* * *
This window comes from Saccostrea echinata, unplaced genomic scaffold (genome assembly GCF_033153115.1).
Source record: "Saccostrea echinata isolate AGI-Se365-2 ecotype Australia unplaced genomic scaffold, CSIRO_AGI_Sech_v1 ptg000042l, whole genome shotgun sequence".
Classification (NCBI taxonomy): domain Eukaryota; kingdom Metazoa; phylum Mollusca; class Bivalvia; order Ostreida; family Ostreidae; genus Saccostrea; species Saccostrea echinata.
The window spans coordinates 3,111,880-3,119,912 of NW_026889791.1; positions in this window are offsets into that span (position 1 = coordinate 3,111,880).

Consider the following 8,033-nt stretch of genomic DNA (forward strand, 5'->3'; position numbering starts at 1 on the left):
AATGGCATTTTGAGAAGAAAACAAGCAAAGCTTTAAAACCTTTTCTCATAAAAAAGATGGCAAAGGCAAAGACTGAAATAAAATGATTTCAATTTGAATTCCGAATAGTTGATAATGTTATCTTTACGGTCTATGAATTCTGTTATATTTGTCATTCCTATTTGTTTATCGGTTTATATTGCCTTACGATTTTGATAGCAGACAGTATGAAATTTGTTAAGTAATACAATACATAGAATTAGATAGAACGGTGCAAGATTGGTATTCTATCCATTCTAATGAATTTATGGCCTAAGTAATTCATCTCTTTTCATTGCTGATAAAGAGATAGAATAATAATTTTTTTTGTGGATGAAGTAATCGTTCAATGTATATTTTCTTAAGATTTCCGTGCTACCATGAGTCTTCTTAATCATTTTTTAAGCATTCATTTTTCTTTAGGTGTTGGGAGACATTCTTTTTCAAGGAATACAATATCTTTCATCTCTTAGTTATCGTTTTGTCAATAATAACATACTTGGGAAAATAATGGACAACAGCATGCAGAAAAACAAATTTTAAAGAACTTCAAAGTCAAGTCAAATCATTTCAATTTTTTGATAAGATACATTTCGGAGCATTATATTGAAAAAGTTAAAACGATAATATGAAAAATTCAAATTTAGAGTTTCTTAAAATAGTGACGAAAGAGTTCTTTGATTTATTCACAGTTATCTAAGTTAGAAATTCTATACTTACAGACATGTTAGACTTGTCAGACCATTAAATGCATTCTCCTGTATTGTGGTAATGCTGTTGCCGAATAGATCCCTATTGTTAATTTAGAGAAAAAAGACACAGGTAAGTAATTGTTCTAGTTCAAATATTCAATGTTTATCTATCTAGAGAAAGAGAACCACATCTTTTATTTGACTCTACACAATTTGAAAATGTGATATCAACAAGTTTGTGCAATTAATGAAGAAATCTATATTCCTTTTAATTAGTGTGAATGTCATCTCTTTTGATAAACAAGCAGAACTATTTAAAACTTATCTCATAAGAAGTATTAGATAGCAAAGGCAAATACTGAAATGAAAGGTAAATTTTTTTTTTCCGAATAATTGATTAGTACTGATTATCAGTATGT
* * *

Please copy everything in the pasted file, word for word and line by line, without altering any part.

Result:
This window comes from Saccostrea echinata, unplaced genomic scaffold (genome assembly GCF_033153115.1).
Source record: "Saccostrea echinata isolate AGI-Se365-2 ecotype Australia unplaced genomic scaffold, CSIRO_AGI_Sech_v1 ptg000042l, whole genome shotgun sequence".
Classification (NCBI taxonomy): domain Eukaryota; kingdom Metazoa; phylum Mollusca; class Bivalvia; order Ostreida; family Ostreidae; genus Saccostrea; species Saccostrea echinata.
The window spans coordinates 3,111,880-3,119,912 of NW_026889791.1; positions in this window are offsets into that span (position 1 = coordinate 3,111,880).

Consider the following 8,033-nt stretch of genomic DNA (forward strand, 5'->3'; position numbering starts at 1 on the left):
AATGGCATTTTGAGAAGAAAACAAGCAAAGCTTTAAAACCTTTTCTCATAAAAAAGATGGCAAAGGCAAAGACTGAAATAAAATGATTTCAATTTGAATTCCGAATAGTTGATAATGTTATCTTTACGGTCTATGAATTCTGTTATATTTGTCATTCCTATTTGTTTATCGGTTTATATTGCCTTACGATTTTGATAGCAGACAGTATGAAATTTGTTAAGTAATACAATACATAGAATTAGATAGAACGGTGCAAGATTGGTATTCTATCCATTCTAATGAATTTATGGCCTAAGTAATTCATCTCTTTTCATTGCTGATAAAGAGATAGAATAATAATTTTTTTTGTGGATGAAGTAATCGTTCAATGTATATTTTCTTAAGATTTCCGTGCTACCATGAGTCTTCTTAATCATTTTTTAAGCATTCATTTTTCTTTAGGTGTTGGGAGACATTCTTTTTCAAGGAATACAATATCTTTCATCTCTTAGTTATCGTTTTGTCAATAATAACATACTTGGGAAAATAATGGACAACAGCATGCAGAAAAACAAATTTTAAAGAACTTCAAAGTCAAGTCAAATCATTTCAATTTTTTGATAAGATACATTTCGGAGCATTATATTGAAAAAGTTAAAACGATAATATGAAAAATTCAAATTTAGAGTTTCTTAAAATAGTGACGAAAGAGTTCTTTGATTTATTCACAGTTATCTAAGTTAGAAATTCTATACTTACAGACATGTTAGACTTGTCAGACCATTAAATGCATTCTCCTGTATTGTGGTAATGCTGTTGCCGAATAGATCCCTATTGTTAATTTAGAGAAAAAAGACACAGGTAAGTAATTGTTCTAGTTCAAATATTCAATGTTTATCTATCTAGAGAAAGAGAACCACATCTTTTATTTGACTCTACACAATTTGAAAATGTGATATCAACAAGTTTGTGCAATTAATGAAGAAATCTATATTCCTTTTAATTAGTGTGAATGTCATCTCTTTTGATAAACAAGCAGAACTATTTAAAACTTATCTCATAAGAAGTATTAGATAGCAAAGGCAAATACTGAAATGAAAGGTAAATTTTTTTTTTCCGAATAATTGATTAGTACTGATTATCAGTATGT